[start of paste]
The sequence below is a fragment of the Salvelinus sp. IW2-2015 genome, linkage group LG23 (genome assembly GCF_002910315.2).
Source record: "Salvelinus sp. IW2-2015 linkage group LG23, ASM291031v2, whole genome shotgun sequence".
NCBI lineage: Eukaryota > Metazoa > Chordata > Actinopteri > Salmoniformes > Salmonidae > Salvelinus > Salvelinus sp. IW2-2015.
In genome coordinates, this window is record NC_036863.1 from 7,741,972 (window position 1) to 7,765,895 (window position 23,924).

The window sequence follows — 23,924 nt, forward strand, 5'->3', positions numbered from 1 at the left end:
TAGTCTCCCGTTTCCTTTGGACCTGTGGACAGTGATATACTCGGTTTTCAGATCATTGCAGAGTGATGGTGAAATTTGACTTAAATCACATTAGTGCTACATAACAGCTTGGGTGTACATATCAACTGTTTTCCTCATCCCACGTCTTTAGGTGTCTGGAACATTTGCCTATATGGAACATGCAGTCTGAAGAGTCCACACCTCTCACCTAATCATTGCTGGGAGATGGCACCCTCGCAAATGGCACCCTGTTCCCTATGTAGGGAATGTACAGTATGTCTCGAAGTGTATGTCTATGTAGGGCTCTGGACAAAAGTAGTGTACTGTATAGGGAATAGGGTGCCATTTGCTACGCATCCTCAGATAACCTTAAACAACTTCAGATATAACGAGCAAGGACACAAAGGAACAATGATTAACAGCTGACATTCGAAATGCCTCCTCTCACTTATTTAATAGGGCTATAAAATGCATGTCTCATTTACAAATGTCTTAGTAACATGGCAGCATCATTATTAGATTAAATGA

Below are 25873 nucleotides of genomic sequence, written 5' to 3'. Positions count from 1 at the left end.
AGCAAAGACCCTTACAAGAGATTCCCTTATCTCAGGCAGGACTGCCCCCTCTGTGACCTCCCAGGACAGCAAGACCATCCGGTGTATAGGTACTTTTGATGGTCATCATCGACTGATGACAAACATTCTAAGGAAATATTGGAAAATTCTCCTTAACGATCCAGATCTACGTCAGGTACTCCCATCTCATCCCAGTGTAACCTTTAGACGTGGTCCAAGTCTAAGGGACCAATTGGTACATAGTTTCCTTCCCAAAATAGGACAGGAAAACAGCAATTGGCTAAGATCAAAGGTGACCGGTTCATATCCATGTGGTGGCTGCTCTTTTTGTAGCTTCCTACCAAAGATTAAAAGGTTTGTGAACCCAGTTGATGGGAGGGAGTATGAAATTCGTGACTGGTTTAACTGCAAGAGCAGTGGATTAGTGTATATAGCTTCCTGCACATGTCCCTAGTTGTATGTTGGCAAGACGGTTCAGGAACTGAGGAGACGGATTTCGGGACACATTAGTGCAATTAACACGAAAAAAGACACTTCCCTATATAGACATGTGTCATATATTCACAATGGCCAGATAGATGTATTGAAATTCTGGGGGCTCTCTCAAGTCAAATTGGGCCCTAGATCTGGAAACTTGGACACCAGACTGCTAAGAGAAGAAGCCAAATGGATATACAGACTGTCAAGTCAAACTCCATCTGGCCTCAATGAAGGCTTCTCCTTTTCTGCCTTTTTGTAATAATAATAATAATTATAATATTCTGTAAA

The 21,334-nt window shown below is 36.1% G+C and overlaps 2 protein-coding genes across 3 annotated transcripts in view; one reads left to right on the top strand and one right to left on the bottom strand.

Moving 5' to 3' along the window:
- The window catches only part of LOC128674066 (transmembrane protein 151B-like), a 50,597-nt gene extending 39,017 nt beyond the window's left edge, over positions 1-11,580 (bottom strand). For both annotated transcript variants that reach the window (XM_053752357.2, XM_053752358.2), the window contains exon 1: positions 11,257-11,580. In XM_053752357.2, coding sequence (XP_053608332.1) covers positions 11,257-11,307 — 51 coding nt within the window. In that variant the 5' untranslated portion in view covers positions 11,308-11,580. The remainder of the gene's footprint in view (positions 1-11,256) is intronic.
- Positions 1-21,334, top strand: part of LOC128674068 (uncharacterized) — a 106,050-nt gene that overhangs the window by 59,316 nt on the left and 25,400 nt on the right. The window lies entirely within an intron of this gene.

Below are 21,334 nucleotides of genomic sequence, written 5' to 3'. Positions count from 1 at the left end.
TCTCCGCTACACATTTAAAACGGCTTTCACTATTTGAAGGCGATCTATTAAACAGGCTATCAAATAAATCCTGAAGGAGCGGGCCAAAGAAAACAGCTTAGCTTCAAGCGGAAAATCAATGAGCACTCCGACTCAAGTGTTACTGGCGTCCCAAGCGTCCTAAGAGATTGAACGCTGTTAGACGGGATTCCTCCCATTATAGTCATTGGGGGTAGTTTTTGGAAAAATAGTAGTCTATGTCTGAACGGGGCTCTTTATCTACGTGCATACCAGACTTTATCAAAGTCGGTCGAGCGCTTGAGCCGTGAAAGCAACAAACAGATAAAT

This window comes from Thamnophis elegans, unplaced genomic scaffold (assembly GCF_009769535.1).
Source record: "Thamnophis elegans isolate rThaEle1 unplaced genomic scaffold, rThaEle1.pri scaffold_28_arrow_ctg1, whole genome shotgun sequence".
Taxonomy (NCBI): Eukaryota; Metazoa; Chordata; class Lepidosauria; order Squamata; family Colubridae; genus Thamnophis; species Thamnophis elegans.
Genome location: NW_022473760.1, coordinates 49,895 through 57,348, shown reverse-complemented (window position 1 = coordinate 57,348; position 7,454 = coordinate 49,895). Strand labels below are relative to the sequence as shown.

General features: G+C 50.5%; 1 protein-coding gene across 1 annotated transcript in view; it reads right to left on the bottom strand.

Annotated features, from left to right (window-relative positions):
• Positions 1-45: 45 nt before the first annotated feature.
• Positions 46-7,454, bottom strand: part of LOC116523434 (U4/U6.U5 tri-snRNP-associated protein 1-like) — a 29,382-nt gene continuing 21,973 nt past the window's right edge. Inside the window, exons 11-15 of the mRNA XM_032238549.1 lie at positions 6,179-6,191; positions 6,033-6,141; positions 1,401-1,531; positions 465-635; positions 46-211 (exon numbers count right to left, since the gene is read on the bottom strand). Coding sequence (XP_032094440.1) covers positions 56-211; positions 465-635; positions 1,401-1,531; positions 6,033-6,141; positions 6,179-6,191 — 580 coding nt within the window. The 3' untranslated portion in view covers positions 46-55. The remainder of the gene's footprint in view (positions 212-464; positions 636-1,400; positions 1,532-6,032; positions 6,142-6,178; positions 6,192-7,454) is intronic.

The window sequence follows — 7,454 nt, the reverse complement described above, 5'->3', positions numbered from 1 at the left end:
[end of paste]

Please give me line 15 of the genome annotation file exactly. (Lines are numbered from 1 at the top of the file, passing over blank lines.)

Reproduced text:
This window comes from Thamnophis elegans, unplaced genomic scaffold (assembly GCF_009769535.1).